Shirebrook teacher proud as school makes face visors for NHS workers

A Shirebrook teacher has spoken of his pride at how schools have stepped up amid the coronavirus pandemic after he and his colleagues began making face visors to help protect NHS staff.

Tuesday, 5th May 2020, 12:04 pm
Updated Tuesday, 12th May 2020, 1:07 pm
John Davey, a teacher of design and technology at Shirebrook Academy, with one of the visors the school is now making for local hospitals.

John Davey, a teacher of design and technology at Shirebrook Academy, said that it felt “empowering” for schools to be able to use their time, expertise and equipment to make PPE for medical staff to prevent them from being infected by the Covid-19 virus.

Mr Davey and his colleagues in the school’s design and technology department started making visors last month and has delivered hundreds to the Chesterfield Royal Hospital.

Schools across the country have been making visors for the NHS and Shirebrook Academy swung into action after an unnamed company donated £1,000 to the Aston Community Education Trust, of which the academy is a member, which it used to buy a large quantity of polypropylene.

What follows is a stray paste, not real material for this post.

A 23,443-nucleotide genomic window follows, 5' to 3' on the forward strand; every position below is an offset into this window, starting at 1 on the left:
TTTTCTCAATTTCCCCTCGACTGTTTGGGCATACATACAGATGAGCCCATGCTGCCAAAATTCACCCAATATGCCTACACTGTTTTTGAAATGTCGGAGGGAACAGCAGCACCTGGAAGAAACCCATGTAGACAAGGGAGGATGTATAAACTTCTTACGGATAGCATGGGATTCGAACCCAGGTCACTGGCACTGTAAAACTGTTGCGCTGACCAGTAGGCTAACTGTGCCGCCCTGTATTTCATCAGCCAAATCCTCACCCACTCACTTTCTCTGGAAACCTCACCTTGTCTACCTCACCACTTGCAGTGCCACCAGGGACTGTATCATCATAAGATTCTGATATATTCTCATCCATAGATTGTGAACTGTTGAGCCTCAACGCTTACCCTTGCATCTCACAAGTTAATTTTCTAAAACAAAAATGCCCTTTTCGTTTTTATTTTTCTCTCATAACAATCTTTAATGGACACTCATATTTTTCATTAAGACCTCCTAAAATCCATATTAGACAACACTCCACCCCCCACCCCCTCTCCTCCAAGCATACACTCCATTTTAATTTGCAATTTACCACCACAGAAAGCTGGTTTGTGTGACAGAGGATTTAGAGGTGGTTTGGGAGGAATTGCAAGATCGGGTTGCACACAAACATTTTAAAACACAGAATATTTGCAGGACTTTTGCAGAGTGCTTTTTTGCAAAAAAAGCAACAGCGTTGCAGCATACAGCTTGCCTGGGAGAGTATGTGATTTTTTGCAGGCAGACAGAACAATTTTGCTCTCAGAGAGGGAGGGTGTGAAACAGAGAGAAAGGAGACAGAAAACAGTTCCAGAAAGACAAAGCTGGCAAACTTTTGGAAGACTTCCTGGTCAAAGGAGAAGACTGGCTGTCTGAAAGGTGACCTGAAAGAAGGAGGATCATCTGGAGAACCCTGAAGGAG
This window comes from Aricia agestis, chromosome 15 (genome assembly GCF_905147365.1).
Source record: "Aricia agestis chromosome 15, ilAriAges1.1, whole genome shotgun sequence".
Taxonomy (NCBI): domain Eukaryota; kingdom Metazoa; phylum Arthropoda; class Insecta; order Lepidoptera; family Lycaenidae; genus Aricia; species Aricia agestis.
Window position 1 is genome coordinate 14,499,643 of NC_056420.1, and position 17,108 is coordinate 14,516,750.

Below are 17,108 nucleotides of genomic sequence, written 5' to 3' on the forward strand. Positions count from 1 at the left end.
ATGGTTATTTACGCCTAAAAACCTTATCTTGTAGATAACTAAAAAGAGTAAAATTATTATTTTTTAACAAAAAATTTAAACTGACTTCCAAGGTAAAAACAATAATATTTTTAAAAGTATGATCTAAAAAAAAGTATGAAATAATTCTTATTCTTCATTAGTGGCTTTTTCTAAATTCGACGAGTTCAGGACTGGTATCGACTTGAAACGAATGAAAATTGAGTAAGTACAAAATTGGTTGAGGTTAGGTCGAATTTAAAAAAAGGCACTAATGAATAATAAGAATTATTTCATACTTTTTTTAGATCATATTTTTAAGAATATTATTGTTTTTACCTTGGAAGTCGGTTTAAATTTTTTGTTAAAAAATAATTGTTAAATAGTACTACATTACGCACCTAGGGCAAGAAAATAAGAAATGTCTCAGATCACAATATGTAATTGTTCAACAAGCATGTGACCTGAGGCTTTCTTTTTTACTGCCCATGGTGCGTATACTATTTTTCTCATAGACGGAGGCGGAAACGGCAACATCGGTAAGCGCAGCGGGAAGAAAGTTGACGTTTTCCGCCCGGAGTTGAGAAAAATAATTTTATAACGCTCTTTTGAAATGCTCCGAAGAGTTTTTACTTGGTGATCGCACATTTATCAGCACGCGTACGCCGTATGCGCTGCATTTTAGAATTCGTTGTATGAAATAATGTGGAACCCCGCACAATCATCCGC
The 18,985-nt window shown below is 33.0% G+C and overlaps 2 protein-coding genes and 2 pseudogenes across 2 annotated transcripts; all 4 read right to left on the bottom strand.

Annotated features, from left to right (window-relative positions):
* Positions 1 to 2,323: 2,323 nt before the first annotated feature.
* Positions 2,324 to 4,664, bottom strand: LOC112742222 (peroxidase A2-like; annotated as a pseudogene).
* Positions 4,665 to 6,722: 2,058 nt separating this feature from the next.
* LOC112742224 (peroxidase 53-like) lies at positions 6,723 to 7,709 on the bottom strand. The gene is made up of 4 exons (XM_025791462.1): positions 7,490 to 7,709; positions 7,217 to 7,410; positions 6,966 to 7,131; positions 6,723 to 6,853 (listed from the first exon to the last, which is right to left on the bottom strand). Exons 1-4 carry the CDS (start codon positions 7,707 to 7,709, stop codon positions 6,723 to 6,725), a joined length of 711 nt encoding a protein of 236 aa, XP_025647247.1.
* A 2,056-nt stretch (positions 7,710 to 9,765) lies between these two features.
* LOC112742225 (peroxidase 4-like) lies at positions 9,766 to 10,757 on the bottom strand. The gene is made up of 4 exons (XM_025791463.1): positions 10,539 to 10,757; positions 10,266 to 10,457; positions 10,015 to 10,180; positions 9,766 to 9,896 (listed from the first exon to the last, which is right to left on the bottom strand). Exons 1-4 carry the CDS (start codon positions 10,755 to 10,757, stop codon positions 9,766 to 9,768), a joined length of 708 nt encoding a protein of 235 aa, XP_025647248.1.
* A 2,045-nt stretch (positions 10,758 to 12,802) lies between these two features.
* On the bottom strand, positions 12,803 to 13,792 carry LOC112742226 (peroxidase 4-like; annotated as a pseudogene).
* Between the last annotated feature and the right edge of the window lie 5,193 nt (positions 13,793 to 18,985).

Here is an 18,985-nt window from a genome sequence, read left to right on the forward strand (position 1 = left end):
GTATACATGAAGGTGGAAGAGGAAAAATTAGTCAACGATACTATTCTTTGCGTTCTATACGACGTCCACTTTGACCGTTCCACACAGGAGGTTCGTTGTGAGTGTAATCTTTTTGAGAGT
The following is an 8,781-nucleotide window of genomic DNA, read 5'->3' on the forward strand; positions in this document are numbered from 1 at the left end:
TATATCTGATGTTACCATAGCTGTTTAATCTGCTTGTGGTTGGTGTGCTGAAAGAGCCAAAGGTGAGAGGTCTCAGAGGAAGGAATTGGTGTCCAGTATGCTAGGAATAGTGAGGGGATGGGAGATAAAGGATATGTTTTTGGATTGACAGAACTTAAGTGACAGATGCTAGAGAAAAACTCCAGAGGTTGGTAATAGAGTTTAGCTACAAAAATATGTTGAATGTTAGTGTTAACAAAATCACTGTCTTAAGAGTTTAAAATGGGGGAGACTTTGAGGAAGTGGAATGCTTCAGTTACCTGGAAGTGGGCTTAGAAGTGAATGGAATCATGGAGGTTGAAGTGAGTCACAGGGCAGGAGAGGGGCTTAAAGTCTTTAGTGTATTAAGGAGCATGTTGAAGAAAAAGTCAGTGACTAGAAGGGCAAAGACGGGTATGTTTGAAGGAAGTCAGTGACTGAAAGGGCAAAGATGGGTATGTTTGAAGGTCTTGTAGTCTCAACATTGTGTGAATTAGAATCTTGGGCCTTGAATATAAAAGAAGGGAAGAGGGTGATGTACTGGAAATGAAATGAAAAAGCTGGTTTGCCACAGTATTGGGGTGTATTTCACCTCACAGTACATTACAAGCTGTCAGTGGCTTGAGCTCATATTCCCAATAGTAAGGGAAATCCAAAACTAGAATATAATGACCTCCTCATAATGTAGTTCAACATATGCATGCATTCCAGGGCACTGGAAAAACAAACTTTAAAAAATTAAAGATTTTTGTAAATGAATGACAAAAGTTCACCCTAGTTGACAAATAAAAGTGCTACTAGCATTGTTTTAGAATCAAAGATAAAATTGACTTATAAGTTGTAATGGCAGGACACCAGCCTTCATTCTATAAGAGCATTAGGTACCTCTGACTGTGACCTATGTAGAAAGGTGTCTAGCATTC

Sign up to our daily newsletter

The i newsletter cut through the noise

The polypropylene is used to make the adjustable headbands, which consist of three components cut from the sheet by a laser cutter and then slotted together.

The A4 see-through visor is made from an acetate laminated pouch produced by the school’s office laminator.

It takes a just a matter of a few minutes to produce the visors and the school is capable of turning out up to 100 visors a day.

Mr Davey contacted both the Kings Mills Hospital in Mansfield and the Chesterfield Royal Hospital offering the visors and also plans to contact care homes in Shirebrook.

He said: “The visors are simple to make and quite rudimentary but plenty of schools up and down the country are making them and donating them to hospitals for use on the frontline.

“I feel very proud that, at a time when students aren’t at school and the population is on lockdown, schools are making this contribution and it feels empowering to be able to play our part too.

“It’s also very rewarding to see how design and technology departments have come to the fore during this crisis.

“We always explain how our subject involves taking a problem and finding a workable solution and this is a perfect example of how we are doing that in the real world and helping to save lives at the same time.”